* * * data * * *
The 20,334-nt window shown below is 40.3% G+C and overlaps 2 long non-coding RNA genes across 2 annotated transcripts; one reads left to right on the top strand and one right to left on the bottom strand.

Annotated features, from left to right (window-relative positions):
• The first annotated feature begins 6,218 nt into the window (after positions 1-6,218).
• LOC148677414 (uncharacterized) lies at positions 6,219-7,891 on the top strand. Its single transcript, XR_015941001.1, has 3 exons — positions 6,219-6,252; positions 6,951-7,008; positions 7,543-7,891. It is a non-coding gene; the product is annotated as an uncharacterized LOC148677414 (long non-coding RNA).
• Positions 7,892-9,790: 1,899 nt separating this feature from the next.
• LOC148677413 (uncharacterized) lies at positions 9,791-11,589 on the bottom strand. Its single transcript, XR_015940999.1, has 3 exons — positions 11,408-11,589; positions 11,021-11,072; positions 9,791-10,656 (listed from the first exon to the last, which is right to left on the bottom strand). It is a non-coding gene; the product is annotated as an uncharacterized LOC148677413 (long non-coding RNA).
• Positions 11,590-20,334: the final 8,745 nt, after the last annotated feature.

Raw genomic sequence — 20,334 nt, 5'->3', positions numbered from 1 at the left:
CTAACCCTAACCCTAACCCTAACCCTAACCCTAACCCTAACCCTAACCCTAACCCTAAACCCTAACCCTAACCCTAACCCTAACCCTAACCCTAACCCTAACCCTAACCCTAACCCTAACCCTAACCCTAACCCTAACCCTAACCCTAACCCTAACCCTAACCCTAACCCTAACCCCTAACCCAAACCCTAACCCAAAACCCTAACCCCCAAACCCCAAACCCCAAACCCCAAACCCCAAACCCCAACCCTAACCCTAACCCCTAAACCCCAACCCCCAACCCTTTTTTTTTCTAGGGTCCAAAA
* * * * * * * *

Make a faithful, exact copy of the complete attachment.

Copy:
The 20,334-nt window shown below is 40.3% G+C and overlaps 2 long non-coding RNA genes across 2 annotated transcripts; one reads left to right on the top strand and one right to left on the bottom strand.

Annotated features, from left to right (window-relative positions):
• The first annotated feature begins 6,218 nt into the window (after positions 1-6,218).
• LOC148677414 (uncharacterized) lies at positions 6,219-7,891 on the top strand. Its single transcript, XR_015941001.1, has 3 exons — positions 6,219-6,252; positions 6,951-7,008; positions 7,543-7,891. It is a non-coding gene; the product is annotated as an uncharacterized LOC148677414 (long non-coding RNA).
• Positions 7,892-9,790: 1,899 nt separating this feature from the next.
• LOC148677413 (uncharacterized) lies at positions 9,791-11,589 on the bottom strand. Its single transcript, XR_015940999.1, has 3 exons — positions 11,408-11,589; positions 11,021-11,072; positions 9,791-10,656 (listed from the first exon to the last, which is right to left on the bottom strand). It is a non-coding gene; the product is annotated as an uncharacterized LOC148677413 (long non-coding RNA).
• Positions 11,590-20,334: the final 8,745 nt, after the last annotated feature.

Raw genomic sequence — 20,334 nt, 5'->3', positions numbered from 1 at the left:
CTAACCCTAACCCTAACCCTAACCCTAACCCTAACCCTAACCCTAACCCTAACCCTAAACCCTAACCCTAACCCTAACCCTAACCCTAACCCTAACCCTAACCCTAACCCTAACCCTAACCCTAACCCTAACCCTAACCCTAACCCTAACCCTAACCCTAACCCTAACCCTAACCCCTAACCCAAACCCTAACCCAAAACCCTAACCCCCAAACCCCAAACCCCAAACCCCAAACCCCAAACCCCAACCCTAACCCTAACCCCTAAACCCCAACCCCCAACCCTTTTTTTTTCTAGGGTCCAAAA